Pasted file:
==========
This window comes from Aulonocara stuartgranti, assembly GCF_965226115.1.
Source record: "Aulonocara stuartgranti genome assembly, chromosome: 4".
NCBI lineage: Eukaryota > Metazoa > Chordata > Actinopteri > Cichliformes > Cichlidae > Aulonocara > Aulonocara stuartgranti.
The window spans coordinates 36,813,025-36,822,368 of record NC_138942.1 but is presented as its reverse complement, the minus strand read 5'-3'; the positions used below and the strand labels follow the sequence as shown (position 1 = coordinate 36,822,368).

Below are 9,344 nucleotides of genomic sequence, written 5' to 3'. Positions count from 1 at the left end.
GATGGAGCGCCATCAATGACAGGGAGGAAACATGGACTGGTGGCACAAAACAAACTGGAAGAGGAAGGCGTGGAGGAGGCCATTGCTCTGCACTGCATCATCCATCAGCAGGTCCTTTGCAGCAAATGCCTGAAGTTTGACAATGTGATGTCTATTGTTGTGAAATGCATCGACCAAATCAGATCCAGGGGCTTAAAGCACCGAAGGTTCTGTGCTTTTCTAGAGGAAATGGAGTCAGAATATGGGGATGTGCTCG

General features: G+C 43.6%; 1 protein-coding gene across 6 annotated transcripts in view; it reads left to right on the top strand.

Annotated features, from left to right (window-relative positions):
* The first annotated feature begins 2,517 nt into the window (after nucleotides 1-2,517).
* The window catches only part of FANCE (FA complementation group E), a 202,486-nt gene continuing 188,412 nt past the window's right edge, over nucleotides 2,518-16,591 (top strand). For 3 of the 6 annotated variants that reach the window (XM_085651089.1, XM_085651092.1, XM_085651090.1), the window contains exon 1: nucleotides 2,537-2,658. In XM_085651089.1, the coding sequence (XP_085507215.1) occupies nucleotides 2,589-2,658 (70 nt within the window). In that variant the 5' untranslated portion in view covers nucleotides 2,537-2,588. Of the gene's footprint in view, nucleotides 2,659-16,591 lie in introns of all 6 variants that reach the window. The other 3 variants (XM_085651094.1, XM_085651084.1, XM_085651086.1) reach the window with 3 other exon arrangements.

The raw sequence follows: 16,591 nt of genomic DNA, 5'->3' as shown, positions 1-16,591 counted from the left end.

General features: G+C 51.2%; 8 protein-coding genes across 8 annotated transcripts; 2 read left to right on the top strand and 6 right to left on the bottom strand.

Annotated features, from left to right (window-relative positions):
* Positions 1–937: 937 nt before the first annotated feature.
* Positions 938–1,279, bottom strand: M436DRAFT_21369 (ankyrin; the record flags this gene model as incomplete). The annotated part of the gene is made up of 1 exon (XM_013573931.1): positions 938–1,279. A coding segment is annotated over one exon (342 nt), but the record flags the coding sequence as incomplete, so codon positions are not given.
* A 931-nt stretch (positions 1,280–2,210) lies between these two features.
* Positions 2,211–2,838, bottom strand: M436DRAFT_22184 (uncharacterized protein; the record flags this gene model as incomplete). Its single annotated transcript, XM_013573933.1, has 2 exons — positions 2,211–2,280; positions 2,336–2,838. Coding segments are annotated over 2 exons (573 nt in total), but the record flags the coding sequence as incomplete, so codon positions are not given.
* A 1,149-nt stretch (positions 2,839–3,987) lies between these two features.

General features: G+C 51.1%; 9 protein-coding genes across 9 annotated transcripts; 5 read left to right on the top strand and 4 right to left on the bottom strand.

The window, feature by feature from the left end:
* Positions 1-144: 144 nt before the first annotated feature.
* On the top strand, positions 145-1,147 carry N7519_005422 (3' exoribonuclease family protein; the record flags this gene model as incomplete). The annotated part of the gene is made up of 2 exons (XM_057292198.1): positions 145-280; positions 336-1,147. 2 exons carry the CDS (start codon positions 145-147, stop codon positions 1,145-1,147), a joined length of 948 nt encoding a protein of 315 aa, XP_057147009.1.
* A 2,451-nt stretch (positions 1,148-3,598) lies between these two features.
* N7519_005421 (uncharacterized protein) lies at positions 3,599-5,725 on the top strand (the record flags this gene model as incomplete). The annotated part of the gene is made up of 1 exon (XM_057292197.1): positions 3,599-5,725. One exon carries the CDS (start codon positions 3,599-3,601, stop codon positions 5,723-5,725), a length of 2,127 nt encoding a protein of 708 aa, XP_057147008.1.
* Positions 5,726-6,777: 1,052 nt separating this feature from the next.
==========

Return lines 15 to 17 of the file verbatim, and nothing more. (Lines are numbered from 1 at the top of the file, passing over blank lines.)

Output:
* Positions 938–1,279, bottom strand: M436DRAFT_21369 (ankyrin; the record flags this gene model as incomplete). The annotated part of the gene is made up of 1 exon (XM_013573931.1): positions 938–1,279. A coding segment is annotated over one exon (342 nt), but the record flags the coding sequence as incomplete, so codon positions are not given.
* A 931-nt stretch (positions 1,280–2,210) lies between these two features.
* Positions 2,211–2,838, bottom strand: M436DRAFT_22184 (uncharacterized protein; the record flags this gene model as incomplete). Its single annotated transcript, XM_013573933.1, has 2 exons — positions 2,211–2,280; positions 2,336–2,838. Coding segments are annotated over 2 exons (573 nt in total), but the record flags the coding sequence as incomplete, so codon positions are not given.